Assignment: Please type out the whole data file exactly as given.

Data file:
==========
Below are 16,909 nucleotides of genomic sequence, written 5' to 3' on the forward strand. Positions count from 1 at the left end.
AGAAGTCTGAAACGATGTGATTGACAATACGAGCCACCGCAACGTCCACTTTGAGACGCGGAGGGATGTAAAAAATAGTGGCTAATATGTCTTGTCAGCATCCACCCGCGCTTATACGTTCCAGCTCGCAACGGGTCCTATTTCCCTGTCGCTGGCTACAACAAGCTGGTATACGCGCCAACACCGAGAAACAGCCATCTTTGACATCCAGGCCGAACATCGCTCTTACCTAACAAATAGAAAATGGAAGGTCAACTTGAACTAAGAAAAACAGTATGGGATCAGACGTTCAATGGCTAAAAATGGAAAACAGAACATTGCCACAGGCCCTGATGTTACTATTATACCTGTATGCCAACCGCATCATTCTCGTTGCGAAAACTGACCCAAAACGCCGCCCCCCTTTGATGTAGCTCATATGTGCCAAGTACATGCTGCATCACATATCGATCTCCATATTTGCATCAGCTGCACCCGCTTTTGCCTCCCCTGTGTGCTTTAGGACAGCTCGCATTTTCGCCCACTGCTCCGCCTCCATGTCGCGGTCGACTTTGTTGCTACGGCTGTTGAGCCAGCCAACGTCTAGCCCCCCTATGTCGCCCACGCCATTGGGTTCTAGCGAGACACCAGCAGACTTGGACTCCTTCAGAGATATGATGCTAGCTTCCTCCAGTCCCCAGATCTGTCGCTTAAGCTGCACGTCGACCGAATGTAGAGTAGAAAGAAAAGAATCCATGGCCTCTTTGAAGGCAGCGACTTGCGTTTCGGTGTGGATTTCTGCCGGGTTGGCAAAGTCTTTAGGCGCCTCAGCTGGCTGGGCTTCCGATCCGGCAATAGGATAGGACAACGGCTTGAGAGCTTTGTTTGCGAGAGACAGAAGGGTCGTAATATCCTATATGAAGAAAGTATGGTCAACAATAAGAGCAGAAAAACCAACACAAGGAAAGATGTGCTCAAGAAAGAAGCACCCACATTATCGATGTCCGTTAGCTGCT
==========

Below are 16,909 nucleotides of genomic sequence, written 5' to 3' on the forward strand. Positions count from 1 at the left end.
AGAAGTCTGAAACGATGTGATTGACAATACGAGCCACCGCAACGTCCACTTTGAGACGCGGAGGGATGTAAAAAATAGTGGCTAATATGTCTTGTCAGCATCCACCCGCGCTTATACGTTCCAGCTCGCAACGGGTCCTATTTCCCTGTCGCTGGCTACAACAAGCTGGTATACGCGCCAACACCGAGAAACAGCCATCTTTGACATCCAGGCCGAACATCGCTCTTACCTAACAAATAGAAAATGGAAGGTCAACTTGAACTAAGAAAAACAGTATGGGATCAGACGTTCAATGGCTAAAAATGGAAAACAGAACATTGCCACAGGCCCTGATGTTACTATTATACCTGTATGCCAACCGCATCATTCTCGTTGCGAAAACTGACCCAAAACGCCGCCCCCCTTTGATGTAGCTCATATGTGCCAAGTACATGCTGCATCACATATCGATCTCCATATTTGCATCAGCTGCACCCGCTTTTGCCTCCCCTGTGTGCTTTAGGACAGCTCGCATTTTCGCCCACTGCTCCGCCTCCATGTCGCGGTCGACTTTGTTGCTACGGCTGTTGAGCCAGCCAACGTCTAGCCCCCCTATGTCGCCCACGCCATTGGGTTCTAGCGAGACACCAGCAGACTTGGACTCCTTCAGAGATATGATGCTAGCTTCCTCCAGTCCCCAGATCTGTCGCTTAAGCTGCACGTCGACCGAATGTAGAGTAGAAAGAAAAGAATCCATGGCCTCTTTGAAGGCAGCGACTTGCGTTTCGGTGTGGATTTCTGCCGGGTTGGCAAAGTCTTTAGGCGCCTCAGCTGGCTGGGCTTCCGATCCGGCAATAGGATAGGACAACGGCTTGAGAGCTTTGTTTGCGAGAGACAGAAGGGTCGTAATATCCTATATGAAGAAAGTATGGTCAACAATAAGAGCAGAAAAACCAACACAAGGAAAGATGTGCTCAAGAAAGAAGCACCCACATTATCGATGTCCGTTAGCTGCT